A number of years ago, I had a need to contact our representatives in Congress. My wife and I were in the process of adopting our second child from Korea. The first adoption had gone very smoothly and quite quickly. This time around, there seemed to be one issue after another. Everything had been put on hold for several months by the Korean government as it shut down all international adoption requests during the review and redid a bunch of regulations regarding the adoptions. There was an issue with our adoption agency we had to work through.
Finally, we got word that we had been assigned a child and needed to submit our paperwork to the U.S. Immigration and Naturalization Agency for approval of the visa Then we waited, and we waited, and then we waited some more. We heard from our adoption agency that everything had been approved for my wife, but nothing had been sent them about me. We tried calling the INS office in Omaha, but they would never answer. Then the adoption agency called the INS and was told that the FBI had not returned my fingerprint report. Then we contacted the FBI, and they had no idea where my fingerprint form was. At that point, we then contacted the INS office and instructed them to send in the duplicate set of fingerprints I had originally submitted.
It was at this point we took the step of contacting our representatives — both senators and the congressman from our district — and asked them to request the FBI and INS to expedite the request, since it had now been more than six months since our infant daughter had been assigned to us. Amazingly, what was normally a four- to eight-week process was completed in less than three weeks. Just before Christmas, we finally got to meet our daughter for the first time. We then sent a thank you letter to each of our representatives.
It was a few years later I had the opportunity to be in the audience and listen to one of the senators whom we had contacted for assistance with the adoption process. He obviously had no idea who I was or that I was present. If I were to make a guess, his staff probably dealt with our situation and I doubt he even knew about what had happened. As I listened that day, I was disappointed by some of his comments as he complained that his Senate colleague from the state was of the opposite party.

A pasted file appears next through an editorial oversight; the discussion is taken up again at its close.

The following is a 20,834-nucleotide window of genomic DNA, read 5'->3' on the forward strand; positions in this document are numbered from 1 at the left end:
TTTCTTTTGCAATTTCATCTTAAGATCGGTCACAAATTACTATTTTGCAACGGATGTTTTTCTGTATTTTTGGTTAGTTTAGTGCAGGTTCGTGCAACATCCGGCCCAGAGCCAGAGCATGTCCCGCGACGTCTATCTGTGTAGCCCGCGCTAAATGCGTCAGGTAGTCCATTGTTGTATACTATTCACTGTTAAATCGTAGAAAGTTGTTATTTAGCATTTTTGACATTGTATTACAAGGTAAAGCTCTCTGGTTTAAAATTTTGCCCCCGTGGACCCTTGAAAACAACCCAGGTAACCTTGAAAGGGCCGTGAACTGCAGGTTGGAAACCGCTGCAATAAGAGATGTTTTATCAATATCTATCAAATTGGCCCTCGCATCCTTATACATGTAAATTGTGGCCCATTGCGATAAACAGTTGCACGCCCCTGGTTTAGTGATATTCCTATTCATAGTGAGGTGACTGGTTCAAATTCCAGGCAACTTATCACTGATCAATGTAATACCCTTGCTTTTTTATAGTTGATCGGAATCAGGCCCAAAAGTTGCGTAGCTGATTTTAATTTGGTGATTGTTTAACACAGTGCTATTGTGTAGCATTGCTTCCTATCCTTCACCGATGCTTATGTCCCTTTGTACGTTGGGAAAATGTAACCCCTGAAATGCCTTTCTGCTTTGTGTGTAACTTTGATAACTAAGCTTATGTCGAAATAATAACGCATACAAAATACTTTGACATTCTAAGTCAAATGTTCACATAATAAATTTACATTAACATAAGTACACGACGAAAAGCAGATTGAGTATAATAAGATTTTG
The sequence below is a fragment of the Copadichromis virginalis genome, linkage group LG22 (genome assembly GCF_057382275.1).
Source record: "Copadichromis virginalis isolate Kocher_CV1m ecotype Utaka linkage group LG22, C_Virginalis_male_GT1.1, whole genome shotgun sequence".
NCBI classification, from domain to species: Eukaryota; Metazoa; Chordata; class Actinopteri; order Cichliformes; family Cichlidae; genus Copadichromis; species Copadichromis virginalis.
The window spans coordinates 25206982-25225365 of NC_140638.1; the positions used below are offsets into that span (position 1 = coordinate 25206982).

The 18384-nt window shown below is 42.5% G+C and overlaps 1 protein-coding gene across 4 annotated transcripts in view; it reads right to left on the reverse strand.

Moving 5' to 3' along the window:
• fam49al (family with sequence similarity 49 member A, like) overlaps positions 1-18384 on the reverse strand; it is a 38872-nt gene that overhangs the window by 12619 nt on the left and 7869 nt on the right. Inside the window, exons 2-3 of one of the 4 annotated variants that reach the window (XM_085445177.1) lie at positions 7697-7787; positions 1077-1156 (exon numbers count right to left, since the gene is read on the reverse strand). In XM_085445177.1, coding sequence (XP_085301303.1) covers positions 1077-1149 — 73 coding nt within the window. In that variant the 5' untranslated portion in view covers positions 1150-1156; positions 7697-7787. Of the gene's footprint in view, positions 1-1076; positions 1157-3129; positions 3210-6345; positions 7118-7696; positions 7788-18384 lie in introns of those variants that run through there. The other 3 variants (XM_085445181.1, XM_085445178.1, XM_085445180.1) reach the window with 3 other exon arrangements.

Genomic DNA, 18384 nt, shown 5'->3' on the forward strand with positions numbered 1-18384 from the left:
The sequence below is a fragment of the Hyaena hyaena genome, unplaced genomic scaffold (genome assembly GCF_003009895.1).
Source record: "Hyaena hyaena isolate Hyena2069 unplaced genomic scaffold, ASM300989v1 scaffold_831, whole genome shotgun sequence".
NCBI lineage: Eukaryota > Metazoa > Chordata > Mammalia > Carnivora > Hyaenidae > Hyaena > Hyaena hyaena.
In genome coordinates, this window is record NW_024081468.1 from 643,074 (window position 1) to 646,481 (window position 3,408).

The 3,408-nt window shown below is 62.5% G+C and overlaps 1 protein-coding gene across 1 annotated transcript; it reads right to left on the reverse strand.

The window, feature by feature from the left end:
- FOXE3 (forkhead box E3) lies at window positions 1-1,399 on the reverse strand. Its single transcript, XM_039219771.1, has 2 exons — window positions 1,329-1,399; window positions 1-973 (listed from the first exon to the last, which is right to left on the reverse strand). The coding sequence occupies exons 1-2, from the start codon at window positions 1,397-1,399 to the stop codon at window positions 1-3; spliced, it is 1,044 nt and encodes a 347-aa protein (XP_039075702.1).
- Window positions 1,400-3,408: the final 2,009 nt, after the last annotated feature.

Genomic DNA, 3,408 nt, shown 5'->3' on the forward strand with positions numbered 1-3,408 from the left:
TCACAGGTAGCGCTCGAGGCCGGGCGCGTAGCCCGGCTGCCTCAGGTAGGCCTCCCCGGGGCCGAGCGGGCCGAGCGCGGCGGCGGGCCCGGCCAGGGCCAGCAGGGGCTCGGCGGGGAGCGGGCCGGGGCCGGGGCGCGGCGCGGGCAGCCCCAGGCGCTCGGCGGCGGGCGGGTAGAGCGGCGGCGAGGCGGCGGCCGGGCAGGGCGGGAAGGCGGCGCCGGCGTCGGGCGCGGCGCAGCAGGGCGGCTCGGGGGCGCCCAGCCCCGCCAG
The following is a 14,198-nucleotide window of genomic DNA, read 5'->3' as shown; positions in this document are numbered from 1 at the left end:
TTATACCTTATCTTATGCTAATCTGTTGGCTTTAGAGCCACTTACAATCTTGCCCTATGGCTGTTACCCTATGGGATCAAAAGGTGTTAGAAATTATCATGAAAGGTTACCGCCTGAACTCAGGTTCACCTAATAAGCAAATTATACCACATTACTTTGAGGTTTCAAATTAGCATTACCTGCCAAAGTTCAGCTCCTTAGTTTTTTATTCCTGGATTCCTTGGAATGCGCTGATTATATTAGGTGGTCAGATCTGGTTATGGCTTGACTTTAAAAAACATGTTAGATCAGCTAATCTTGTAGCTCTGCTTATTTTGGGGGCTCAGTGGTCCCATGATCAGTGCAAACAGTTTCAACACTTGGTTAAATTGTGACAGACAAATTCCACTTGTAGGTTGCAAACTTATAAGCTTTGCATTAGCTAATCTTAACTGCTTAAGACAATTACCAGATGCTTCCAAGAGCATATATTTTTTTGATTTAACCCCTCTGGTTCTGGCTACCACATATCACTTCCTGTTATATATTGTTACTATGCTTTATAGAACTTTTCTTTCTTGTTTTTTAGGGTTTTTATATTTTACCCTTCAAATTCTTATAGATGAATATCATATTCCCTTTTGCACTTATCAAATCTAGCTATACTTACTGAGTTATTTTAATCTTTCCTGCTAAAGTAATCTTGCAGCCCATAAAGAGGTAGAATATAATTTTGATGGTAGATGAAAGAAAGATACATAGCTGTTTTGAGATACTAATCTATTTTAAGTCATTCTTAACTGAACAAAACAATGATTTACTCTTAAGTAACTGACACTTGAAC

I was thinking about this as I remember and rejoice over the “Gotcha days” and birthdays of our two, now adult, children and as I ponder the ongoing political campaigns. This year has been one of the most divisive electoral seasons that I can remember. Partisan politics is, of course, a part of our national governance. Even as we go to the polls to vote, we are being bombarded with advertisements extolling the virtues or failures of one candidate or the other.
In the days to come, we will celebrate and mourn the winners and losers. We may find ourselves filled with dread or excitement of what the coming years will bring, yet still I rejoice. Not because of who may or may not win. Not because things may or may not turn out the way I want. My rejoicing goes back to something I learned as I parented my children, and that is the truth that ultimately I am not in charge and needed to pray — a lot.. The same holds true in our nation, regardless of who wins or loses. Rather than looking to politicians as our hope, I hear once again the promise in the words of Isaiah 43:11, 13, 19:
I, I am the Lord,
and besides me there is no savior...
I am God, and also henceforth I am He;
there is no one who can deliver from my hand;
I work and who can hinder it?
I am about to do a new thing;
now it springs forth, do you not perceive it?
I will make a way in the wilderness
and rivers in the desert.
In the days and weeks ahead, may we remember to keep all of our leaders in our prayers and then let God be God.
Galen Smith is pastor at Worthington's Westminster Presbyterian Church.